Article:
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Twyning is a village and civil parish on the River Avon in the north of Gloucestershire, near Tewkesbury, England. The parish is first mentioned in the Liber Wigorniensis in about 1016, where it is called Tuinaeum, part of Gretestane in the county of Winchcombeshire  and then mentioned in the Doomsday book, described as "Tu(e)ninge, Kings Land : Winchcombe Abbey." The name derives from the Old English for "between the rivers"; despite its spelling, it is pronounced "twinning". The parish forms a land 'isthmus' into the county of Worcestershire.
The village is divided into two main parts, the older "Churchend", and "Twyning Green". In addition, within the parish are the hamlets of Shuthonger which straddles the A38, Woodend, Hillend and Stratford Bridge on the border with Worcestershire. It has two pubs, The Fleet at Twyning by the river and the Village Inn overlooking the village green. Boats have traditionally ferried people up the river Avon from Tewkesbury to enjoy the Fleet's hospitality but the service is not currently operating. The parish contains large amounts of common land including Brockeridge Common, and extensive meadows bordering the River Avon.
There is also a small shop which houses a post office and a primary school of approximately 150 pupils. There are still a number of original black and white Tudor houses.
There is recreation complex called TRAC, that contains a park, three tennis courts, a 5-a-side football pitch and a pavilion. The village is fortunate to escape the floods that regularly blight this area, as it is situated on a slope up from the river. However, some properties (especially the riverside Fleet Inn) were affected in the great flood of 2007. The village is surrounded by fishing lakes and various places on the river for anglers.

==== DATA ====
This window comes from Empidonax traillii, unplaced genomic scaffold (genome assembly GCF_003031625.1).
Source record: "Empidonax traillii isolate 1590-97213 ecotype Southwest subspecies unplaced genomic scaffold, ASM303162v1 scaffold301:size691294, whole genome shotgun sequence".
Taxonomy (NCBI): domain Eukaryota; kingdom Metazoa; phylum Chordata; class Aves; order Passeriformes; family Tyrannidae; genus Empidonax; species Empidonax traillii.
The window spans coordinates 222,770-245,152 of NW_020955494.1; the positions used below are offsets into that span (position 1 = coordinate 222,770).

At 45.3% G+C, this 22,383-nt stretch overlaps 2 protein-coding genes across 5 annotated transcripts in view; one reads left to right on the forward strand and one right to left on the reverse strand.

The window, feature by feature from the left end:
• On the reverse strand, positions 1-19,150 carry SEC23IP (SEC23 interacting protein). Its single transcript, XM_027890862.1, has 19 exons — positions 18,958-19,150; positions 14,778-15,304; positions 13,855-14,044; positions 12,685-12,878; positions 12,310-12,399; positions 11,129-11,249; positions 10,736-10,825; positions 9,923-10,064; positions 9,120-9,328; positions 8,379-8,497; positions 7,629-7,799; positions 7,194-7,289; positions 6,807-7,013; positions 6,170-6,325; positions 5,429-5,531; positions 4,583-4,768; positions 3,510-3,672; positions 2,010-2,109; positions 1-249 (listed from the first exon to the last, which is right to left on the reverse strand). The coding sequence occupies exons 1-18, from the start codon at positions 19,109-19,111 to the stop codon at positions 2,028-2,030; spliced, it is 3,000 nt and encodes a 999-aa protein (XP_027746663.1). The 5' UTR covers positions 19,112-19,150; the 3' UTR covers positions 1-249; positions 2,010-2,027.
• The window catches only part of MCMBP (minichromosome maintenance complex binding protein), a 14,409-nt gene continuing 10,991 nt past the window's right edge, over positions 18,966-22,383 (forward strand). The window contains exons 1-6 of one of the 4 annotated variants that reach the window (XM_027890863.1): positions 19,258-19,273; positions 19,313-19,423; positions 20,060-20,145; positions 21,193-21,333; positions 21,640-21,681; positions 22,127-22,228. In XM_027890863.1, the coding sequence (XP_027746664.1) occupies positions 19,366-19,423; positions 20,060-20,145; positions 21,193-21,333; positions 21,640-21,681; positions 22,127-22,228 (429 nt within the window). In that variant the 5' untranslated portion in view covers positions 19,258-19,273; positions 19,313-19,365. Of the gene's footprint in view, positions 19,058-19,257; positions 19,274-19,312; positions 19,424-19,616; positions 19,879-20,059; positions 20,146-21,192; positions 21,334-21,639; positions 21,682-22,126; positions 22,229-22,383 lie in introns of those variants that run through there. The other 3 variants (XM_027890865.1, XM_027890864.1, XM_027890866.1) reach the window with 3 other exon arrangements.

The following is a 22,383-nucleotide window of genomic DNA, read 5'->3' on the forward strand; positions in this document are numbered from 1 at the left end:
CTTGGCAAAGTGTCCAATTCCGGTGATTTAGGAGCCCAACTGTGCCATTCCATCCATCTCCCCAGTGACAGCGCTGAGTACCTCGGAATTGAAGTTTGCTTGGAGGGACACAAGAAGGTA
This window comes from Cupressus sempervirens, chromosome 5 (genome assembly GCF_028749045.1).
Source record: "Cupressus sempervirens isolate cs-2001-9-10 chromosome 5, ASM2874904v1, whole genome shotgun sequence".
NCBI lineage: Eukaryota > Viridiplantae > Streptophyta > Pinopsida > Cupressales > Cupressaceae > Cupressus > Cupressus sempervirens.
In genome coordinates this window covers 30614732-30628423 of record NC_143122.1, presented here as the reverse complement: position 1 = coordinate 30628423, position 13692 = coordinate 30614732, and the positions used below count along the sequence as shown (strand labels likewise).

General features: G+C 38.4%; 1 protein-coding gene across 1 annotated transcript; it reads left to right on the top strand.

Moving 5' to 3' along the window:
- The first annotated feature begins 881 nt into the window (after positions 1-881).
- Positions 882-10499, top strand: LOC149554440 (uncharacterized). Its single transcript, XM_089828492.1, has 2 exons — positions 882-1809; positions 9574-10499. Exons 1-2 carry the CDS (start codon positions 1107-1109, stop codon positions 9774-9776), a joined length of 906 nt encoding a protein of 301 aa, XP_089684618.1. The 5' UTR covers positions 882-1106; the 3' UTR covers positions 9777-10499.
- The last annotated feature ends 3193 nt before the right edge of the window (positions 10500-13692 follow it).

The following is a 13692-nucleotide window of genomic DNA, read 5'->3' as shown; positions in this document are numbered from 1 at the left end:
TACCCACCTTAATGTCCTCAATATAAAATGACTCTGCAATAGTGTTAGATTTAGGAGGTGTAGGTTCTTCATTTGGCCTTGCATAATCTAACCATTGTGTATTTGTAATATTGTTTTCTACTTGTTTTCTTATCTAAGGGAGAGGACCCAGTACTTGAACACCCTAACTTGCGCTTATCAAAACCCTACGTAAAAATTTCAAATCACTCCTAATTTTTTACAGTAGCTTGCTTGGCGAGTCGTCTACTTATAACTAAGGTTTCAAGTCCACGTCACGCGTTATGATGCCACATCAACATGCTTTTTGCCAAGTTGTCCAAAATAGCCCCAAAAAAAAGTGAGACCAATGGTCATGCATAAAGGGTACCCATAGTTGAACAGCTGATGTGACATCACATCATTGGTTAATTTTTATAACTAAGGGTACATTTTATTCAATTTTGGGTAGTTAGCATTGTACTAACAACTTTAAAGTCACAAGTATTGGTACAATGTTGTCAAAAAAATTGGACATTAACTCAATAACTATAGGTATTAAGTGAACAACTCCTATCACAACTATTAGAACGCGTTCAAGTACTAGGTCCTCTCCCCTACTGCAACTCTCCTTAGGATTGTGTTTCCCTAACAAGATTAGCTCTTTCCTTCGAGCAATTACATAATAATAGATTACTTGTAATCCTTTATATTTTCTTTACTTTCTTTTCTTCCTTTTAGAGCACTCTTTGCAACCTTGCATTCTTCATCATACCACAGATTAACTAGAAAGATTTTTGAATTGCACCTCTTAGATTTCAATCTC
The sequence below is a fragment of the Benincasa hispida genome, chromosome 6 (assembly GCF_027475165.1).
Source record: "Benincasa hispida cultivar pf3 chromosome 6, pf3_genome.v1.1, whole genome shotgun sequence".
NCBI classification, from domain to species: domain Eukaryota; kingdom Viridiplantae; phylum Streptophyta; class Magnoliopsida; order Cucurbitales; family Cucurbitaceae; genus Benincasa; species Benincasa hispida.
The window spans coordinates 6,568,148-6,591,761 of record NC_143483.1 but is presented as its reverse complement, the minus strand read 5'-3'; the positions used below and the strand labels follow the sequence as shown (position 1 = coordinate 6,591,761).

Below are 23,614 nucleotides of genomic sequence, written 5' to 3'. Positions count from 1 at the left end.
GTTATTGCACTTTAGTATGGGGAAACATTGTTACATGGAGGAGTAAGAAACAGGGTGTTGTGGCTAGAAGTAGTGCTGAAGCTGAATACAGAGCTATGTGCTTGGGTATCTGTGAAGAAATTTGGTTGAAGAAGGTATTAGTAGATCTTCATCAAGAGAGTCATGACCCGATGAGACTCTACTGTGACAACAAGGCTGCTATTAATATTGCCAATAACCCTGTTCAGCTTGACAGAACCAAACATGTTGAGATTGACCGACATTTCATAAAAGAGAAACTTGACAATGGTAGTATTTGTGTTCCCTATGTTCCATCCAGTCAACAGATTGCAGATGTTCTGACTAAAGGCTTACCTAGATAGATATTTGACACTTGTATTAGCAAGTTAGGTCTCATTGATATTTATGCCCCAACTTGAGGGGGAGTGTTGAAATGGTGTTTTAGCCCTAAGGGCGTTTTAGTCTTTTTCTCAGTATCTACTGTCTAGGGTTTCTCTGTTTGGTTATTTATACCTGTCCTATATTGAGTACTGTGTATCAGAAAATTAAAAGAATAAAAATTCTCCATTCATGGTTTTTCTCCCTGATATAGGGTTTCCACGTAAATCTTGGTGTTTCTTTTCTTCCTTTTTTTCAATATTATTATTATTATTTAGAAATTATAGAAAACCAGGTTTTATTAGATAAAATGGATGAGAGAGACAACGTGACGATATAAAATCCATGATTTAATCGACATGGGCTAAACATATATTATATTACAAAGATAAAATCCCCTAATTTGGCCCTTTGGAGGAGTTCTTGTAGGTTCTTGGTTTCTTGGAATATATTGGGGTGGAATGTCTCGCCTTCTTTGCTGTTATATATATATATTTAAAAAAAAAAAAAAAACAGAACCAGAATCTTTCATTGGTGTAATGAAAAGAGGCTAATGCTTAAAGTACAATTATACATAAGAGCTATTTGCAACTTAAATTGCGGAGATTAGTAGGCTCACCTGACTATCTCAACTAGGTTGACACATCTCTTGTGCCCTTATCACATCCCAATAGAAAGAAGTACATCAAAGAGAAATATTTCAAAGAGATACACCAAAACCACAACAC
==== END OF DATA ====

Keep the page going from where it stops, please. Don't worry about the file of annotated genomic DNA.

The village had been a crossing point on the River Avon since medieval times. The ferry service, which was an entitlement given to the riverside innkeeper, was protected in law in Court Rolls since the time of Henry VIII. The landlord was permitted to collect tolls from those wanting to cross the river. However, in 1963, the pub's new landlord halted the ancient ferry service claiming it was too dangerous to run. Despite opposition from villagers, the local parish council, district council and his statutory obligation enshrined in law, the ferry service ceased to operate. In 1996, the ferry was briefly reinstated by the pub's current landlords.
It is thought that the Twining surname is descended from, or at least connected to, the name of the village. There are records of John Twynyng of Tewkesbury making a will in 1412, and a John Twynnyng of Cirencester being sued for a debt in 1483. A 15th century Abbot at Winchcombe Abbey, which is also in Gloucestershire, was called John Twining.
The tea merchants, Twinings, are also thought to originate in Twyning. A branch of the family removed themselves to Painswick in the early Middle Ages and worked in the wool trade. In the 17th century Thomas Twining moved to London during a period of economic depression and began his tea business.
- "Parish population 2011". Archived from the original on 4 March 2016. Retrieved 2 April 2015.
- Whybra, Julian (1990). A Lost English County - Wincombeshire. Boydell & Brewer. p. 20. ISBN 0-85115-5006.
- Mills, A. D. (1996). The Popular Dictionary of English Place-Names. Parragon Book Services Ltd and Magpie Books. p. 336. ISBN 0-7525-1851-8.
- "Twyning Ferry". www.twyningvillage.co.uk. Retrieved 24 September 2019.
- Twyning, St Mary Magdalene - a church near you
- "Ward population 2011". Retrieved 2 April 2015.
- Genealogy of the Twining family Thomas Jefferson Twining, 1890
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